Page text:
I just saw that Ed Cook, who is connected with HUC here in Cincinnati largely due to his work on the Comprehensive Aramaic Lexicon, has announced that he has taken a post at the Catholic University of America in DC.
Archive for June 2008
Kouwenberg, N.J.C. Gemination in the Akkadian Verb. Studia Semitica Neerlandica 33. Assen: Van Gorcum, 1997.June 26, 2008
Kouwenberg challenges the consensus introduced by Goetze’s influential article, namely that the D-stem is primarily a denominative stem (it is used to create new verbs from nominals). He allows that Goetze was correct to be suspect of the idea that somehow doubling of the middle radical denotes “strengthening” of the basic meaning of the verb, since such arguments were unsophisticated in his day; however, modern linguistic study seems to have confirmed that the intuition of the classical grammarians was actually correct.
As Goetze outlined, the D-stem seems to have three basic functions: intensive-plurality, causative-transitivization, and denominative. The assumption of 19th and early 20th century grammarians was that the D-stem was a derivation from the G-stem and that intensification was the primary function. This led to the causative meaning since intensity could imply that the agent made someone else perform the action (see Brockelmann’s 1908 grammar, p. 509, as well as GKC et al). Note that Poebel argued similarly, but put plurality as the primary function of the stem, suggesting that the gemination is a remnant of reduplication of the whole root and in many languages reduplication is used to express plurality.
Kouwenberg argues that there is a clear relationship between gemination and plurality (be it habituality, durativity, or plurality of the subject or object) which he labels iconic. The Semitic languages are iconic in general as meaning is built very predictably from the combination of roots and patterns. The simpler patterns tend to correspond to simpler meanings, while more complex patterns correspond to more complex meaning. Roots are extended either (1) by means of affixes or (2) by reduplication (in whole or part), vowel lengthening, or gemination.
Of the second class, reduplication obviously corresponds to plurality while vowel lengthening doesn’t seem to have any inherent meaning but is used generally to mark a contrast between two forms. Gemination seems to be somewhere in between, but in analyzing relevant Akkadian forms with gemination, Kouwenberg concludes that they overwhelmingly reflect plurality. Thus, gemination seems to be closely related to reduplication.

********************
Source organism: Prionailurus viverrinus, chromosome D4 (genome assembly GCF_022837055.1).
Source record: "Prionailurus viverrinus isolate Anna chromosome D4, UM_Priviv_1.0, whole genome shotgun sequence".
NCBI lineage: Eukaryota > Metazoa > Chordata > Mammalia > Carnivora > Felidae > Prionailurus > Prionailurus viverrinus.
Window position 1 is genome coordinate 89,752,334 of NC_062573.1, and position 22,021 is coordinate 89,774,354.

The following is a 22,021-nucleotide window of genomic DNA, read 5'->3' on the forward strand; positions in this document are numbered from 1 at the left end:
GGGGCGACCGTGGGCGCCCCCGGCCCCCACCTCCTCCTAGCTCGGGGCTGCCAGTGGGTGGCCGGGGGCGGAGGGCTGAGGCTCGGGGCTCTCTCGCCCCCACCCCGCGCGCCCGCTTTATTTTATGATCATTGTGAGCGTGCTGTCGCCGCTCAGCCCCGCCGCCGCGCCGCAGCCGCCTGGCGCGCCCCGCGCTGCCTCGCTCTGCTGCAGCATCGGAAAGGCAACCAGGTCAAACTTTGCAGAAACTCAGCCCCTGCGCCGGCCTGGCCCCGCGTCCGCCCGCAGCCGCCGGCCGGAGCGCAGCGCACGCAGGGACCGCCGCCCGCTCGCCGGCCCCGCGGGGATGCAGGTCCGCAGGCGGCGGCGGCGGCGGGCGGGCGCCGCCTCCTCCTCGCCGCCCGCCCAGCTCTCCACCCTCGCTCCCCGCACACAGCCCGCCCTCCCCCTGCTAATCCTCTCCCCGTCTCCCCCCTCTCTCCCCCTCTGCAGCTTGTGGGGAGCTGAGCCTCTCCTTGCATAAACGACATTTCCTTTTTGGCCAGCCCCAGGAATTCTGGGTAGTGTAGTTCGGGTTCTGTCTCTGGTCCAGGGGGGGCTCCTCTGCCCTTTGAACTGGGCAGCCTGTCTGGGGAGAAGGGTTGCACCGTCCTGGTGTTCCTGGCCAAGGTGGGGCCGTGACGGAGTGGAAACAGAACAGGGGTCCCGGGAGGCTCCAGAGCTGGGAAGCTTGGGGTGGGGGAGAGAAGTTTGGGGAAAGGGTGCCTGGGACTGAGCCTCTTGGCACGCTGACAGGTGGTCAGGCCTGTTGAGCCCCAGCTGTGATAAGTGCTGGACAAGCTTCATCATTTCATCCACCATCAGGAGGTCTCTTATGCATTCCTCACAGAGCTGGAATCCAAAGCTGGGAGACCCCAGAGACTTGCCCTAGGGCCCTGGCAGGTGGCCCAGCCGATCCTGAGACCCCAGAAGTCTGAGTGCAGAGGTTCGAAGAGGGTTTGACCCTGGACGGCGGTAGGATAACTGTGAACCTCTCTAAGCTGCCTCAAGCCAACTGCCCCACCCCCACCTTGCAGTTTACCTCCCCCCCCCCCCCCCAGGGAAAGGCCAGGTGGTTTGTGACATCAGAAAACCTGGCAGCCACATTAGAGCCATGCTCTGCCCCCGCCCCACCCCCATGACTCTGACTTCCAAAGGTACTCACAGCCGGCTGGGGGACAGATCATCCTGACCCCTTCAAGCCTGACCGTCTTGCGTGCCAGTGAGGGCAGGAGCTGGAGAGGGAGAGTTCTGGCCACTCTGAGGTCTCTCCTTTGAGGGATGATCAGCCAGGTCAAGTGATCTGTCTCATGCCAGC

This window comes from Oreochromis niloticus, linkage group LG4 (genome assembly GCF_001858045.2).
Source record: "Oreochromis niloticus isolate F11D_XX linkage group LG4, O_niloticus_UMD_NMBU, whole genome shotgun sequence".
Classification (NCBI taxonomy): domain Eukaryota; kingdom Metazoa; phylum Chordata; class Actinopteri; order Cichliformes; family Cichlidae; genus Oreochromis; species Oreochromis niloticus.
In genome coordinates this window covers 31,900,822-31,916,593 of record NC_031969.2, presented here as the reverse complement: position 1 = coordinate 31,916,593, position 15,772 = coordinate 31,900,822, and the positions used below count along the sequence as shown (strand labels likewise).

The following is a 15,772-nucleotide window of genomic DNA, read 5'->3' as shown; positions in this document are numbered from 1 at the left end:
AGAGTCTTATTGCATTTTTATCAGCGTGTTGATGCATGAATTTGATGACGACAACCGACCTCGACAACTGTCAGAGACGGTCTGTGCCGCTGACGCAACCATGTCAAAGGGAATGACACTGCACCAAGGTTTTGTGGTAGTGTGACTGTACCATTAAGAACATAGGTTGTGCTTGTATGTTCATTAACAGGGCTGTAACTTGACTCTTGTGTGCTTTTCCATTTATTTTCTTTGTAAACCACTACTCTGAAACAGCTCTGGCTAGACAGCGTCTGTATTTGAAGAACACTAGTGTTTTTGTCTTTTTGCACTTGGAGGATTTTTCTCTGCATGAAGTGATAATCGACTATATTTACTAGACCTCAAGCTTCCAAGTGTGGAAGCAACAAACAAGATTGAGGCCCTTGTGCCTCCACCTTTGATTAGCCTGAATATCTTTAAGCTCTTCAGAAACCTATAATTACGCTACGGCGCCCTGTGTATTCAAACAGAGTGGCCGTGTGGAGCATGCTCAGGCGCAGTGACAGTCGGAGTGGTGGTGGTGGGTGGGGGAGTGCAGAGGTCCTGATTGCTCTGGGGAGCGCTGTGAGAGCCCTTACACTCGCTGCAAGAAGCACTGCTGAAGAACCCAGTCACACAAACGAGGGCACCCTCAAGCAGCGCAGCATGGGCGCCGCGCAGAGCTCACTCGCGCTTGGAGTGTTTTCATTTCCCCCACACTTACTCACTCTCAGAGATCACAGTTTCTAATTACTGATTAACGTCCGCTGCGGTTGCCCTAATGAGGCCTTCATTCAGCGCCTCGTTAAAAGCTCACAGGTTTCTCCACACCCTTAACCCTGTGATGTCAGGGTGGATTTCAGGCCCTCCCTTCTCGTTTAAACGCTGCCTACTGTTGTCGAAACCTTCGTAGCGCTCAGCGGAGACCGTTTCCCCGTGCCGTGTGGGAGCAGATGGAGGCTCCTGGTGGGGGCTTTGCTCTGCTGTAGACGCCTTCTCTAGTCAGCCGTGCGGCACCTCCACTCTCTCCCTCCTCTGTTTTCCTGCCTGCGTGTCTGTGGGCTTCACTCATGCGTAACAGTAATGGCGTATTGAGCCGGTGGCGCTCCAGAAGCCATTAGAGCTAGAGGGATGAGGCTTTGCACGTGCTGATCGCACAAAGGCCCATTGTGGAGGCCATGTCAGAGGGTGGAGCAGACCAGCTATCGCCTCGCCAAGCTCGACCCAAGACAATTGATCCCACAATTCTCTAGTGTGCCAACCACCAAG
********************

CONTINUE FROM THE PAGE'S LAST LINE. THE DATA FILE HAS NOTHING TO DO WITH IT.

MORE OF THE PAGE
For instance, the function of the parras nominal form seems to be largely to serve as a plural for simple adjectives denoting dimensions, and the same holds for many purrus forms. Gemination also marks plurality in many verbal forms such as the Gtn used for iteration, frequentativity, and plurality. The D-stem of transitive verbs are also used frequently to underline plurality of the object. Lastly, the present-future iparras seems to have grammaticalized plurality into a tense form.
Goetze was correct to note the relationship between the stative and the D-stem, however Kouwenberg argues that it has nothing to do with Goetze’s three categories (durative, perfect, and passive). These are merely descriptions of the semantics of particular verbs. Rather, the D-stative purrus should be seen as an adjective used originally to refer to inherent qualities and to underline plurality.
In the Semitic languages, especially seen in Neo-Aramaic, it is common to derive new verbal forms from ajectives and infinitives. Cross-linguistically, verbs deriving from adjectives with the meaning “to be X”, “to become X”, “to make X”, or “to cause X” are the most common category. Even in English, where there is no real “causative” marker, there are examples such as “to lengthen”, “to cool”, etc.
In Akkadian, almost all common simple adjectives have a derived purrus form, and most also have a D-stem with a factitive function. The case of transitive verbs can also be related to the adjective. Interestingly, highly transitive verbs tend to have a corresponding verbal adjective much more frequently than verbs with low transitivity. The frequency of use of a D-stem with a given verb correlates with the frequency of the occurrence of its verbal adjective. Thus in both cases, the D-stem began as a denominative form derived from the adjective. As this form spread, however, the D-stem clearly became derived from the G-stem.